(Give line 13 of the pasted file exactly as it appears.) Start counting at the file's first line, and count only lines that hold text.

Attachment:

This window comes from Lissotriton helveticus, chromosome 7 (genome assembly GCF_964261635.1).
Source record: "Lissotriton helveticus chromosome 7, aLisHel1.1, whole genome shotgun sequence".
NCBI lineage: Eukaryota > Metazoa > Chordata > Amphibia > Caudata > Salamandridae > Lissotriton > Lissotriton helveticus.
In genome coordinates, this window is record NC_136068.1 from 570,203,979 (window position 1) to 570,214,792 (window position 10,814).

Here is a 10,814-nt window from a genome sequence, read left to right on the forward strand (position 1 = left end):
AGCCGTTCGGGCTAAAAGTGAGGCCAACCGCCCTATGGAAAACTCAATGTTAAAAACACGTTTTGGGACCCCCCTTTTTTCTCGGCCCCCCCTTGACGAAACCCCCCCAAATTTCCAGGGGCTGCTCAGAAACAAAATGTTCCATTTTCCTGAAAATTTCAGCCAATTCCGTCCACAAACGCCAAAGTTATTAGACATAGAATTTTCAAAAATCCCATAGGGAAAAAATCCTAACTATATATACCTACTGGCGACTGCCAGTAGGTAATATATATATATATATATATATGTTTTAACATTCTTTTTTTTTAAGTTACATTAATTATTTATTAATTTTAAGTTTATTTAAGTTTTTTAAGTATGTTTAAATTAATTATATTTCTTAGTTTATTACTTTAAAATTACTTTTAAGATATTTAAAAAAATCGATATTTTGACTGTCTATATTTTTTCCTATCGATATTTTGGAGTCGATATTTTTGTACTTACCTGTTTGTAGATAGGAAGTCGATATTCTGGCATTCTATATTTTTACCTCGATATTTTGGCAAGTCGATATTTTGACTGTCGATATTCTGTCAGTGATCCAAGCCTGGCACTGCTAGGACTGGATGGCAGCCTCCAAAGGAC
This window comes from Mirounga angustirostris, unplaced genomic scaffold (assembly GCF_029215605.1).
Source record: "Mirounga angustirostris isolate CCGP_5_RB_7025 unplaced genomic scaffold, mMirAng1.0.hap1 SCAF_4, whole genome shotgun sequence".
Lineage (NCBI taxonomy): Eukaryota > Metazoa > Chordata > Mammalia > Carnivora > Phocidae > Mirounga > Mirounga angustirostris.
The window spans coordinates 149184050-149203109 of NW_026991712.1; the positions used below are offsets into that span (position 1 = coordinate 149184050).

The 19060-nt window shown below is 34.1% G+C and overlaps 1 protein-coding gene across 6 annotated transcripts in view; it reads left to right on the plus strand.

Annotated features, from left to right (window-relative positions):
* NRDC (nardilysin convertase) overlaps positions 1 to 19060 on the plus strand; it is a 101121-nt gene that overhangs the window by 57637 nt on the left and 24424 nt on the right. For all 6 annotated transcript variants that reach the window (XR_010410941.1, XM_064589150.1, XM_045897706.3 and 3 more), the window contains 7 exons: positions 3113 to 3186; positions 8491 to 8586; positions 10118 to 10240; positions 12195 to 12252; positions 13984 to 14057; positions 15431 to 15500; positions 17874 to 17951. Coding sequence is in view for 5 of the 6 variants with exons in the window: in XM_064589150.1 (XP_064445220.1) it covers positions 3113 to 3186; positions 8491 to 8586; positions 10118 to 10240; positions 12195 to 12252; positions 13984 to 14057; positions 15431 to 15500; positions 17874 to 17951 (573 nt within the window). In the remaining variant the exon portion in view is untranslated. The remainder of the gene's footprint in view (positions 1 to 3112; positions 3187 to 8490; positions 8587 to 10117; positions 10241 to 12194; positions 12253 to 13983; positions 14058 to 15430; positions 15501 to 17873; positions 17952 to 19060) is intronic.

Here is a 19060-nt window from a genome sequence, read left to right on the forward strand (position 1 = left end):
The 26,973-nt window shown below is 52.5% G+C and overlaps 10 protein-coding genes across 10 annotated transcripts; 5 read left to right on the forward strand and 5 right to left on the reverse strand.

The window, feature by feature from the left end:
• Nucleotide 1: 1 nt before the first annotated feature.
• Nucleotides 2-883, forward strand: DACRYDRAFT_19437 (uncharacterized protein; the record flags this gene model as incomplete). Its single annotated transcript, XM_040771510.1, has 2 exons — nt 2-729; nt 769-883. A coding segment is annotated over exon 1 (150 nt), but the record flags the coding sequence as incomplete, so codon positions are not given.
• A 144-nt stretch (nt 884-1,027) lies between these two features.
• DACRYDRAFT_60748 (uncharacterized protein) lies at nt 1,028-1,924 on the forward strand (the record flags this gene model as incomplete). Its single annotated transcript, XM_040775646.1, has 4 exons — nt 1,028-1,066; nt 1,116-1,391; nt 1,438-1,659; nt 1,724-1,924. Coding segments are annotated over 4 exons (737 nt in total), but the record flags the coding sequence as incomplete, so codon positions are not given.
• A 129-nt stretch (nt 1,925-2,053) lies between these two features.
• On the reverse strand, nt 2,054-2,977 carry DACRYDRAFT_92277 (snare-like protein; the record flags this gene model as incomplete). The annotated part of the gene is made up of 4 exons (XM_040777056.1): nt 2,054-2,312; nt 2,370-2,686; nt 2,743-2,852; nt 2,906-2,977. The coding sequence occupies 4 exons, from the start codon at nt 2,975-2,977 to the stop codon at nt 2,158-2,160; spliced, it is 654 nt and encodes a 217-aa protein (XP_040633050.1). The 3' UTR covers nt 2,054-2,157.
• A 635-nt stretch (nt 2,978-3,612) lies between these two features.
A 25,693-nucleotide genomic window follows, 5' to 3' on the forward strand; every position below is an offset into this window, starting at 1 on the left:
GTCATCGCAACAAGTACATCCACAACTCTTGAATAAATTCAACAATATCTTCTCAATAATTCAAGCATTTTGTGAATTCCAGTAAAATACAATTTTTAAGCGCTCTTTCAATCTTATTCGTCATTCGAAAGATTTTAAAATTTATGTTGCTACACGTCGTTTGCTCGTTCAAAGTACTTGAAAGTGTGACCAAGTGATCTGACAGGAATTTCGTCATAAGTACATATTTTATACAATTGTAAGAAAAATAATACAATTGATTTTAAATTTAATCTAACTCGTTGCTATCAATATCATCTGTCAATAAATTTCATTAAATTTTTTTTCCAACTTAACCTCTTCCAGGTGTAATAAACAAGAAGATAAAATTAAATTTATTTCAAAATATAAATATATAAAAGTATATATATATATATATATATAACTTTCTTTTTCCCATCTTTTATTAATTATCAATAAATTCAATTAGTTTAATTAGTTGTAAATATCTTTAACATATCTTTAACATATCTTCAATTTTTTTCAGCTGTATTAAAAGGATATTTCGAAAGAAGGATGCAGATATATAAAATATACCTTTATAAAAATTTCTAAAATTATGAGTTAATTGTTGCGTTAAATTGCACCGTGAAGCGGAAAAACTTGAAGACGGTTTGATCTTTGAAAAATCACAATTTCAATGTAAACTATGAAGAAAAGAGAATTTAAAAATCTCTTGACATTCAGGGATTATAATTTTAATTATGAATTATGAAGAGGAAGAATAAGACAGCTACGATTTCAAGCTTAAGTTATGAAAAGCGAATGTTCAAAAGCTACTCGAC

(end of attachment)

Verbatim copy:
* NRDC (nardilysin convertase) overlaps positions 1 to 19060 on the plus strand; it is a 101121-nt gene that overhangs the window by 57637 nt on the left and 24424 nt on the right. For all 6 annotated transcript variants that reach the window (XR_010410941.1, XM_064589150.1, XM_045897706.3 and 3 more), the window contains 7 exons: positions 3113 to 3186; positions 8491 to 8586; positions 10118 to 10240; positions 12195 to 12252; positions 13984 to 14057; positions 15431 to 15500; positions 17874 to 17951. Coding sequence is in view for 5 of the 6 variants with exons in the window: in XM_064589150.1 (XP_064445220.1) it covers positions 3113 to 3186; positions 8491 to 8586; positions 10118 to 10240; positions 12195 to 12252; positions 13984 to 14057; positions 15431 to 15500; positions 17874 to 17951 (573 nt within the window). In the remaining variant the exon portion in view is untranslated. The remainder of the gene's footprint in view (positions 1 to 3112; positions 3187 to 8490; positions 8587 to 10117; positions 10241 to 12194; positions 12253 to 13983; positions 14058 to 15430; positions 15501 to 17873; positions 17952 to 19060) is intronic.